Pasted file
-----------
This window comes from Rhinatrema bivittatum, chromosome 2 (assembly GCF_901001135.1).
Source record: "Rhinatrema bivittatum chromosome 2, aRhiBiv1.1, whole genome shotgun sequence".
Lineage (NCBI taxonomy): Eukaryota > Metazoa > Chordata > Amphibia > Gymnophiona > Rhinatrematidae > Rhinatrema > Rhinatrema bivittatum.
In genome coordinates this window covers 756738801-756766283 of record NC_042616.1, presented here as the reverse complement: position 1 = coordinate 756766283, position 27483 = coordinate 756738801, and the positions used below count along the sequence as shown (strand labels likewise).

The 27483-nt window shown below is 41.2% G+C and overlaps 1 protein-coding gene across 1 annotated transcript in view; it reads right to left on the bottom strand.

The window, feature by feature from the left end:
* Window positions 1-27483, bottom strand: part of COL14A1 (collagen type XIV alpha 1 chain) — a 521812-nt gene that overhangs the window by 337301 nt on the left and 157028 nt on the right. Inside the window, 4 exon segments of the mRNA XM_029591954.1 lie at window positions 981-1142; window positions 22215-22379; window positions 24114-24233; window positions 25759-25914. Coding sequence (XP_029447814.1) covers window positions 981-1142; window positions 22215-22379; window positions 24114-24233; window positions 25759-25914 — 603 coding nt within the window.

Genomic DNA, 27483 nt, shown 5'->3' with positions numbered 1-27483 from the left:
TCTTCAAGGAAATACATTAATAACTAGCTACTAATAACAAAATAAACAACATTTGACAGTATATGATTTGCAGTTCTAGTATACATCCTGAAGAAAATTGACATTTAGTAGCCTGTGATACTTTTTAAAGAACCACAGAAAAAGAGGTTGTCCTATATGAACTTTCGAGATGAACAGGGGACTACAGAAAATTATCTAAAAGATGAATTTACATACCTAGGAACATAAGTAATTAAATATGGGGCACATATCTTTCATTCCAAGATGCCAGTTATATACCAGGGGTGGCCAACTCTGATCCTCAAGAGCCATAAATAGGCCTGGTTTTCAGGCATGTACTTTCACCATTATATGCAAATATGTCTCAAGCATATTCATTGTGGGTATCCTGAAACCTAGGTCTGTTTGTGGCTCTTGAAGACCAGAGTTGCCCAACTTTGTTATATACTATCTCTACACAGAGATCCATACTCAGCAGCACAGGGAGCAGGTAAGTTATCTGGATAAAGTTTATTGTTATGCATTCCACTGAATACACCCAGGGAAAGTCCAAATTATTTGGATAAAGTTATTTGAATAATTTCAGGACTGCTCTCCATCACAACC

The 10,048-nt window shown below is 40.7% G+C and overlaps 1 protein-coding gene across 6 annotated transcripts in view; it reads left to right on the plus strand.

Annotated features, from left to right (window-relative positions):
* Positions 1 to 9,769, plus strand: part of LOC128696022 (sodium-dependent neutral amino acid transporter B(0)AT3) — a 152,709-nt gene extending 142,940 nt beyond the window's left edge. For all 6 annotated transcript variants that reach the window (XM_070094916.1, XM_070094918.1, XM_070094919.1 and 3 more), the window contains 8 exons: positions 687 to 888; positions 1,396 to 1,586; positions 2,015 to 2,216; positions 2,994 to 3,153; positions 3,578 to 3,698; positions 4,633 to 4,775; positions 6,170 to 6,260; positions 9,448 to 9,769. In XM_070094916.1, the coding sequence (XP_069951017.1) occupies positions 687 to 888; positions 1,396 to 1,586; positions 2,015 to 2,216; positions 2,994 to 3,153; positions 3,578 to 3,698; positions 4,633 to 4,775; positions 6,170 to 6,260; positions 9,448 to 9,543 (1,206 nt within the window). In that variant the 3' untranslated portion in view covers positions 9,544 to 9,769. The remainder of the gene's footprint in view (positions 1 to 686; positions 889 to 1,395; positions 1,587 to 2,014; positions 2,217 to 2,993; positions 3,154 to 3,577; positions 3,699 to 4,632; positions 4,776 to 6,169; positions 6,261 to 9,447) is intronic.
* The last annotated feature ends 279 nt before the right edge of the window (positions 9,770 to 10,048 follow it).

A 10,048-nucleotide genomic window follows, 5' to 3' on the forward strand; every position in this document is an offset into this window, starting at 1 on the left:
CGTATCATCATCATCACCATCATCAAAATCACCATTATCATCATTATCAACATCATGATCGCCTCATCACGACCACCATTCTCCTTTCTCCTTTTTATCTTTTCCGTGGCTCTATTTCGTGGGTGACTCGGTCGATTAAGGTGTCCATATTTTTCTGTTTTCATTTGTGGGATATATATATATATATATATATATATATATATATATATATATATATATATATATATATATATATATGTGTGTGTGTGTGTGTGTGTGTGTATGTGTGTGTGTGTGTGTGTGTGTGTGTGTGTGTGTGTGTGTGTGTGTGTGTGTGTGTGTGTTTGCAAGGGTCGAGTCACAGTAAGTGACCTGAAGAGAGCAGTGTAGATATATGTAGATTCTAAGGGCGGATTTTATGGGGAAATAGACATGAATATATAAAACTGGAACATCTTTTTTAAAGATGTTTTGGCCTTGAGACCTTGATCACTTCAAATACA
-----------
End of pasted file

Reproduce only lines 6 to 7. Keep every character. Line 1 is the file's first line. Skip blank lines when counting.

The window, feature by feature from the left end:
* Window positions 1-27483, bottom strand: part of COL14A1 (collagen type XIV alpha 1 chain) — a 521812-nt gene that overhangs the window by 337301 nt on the left and 157028 nt on the right. Inside the window, 4 exon segments of the mRNA XM_029591954.1 lie at window positions 981-1142; window positions 22215-22379; window positions 24114-24233; window positions 25759-25914. Coding sequence (XP_029447814.1) covers window positions 981-1142; window positions 22215-22379; window positions 24114-24233; window positions 25759-25914 — 603 coding nt within the window.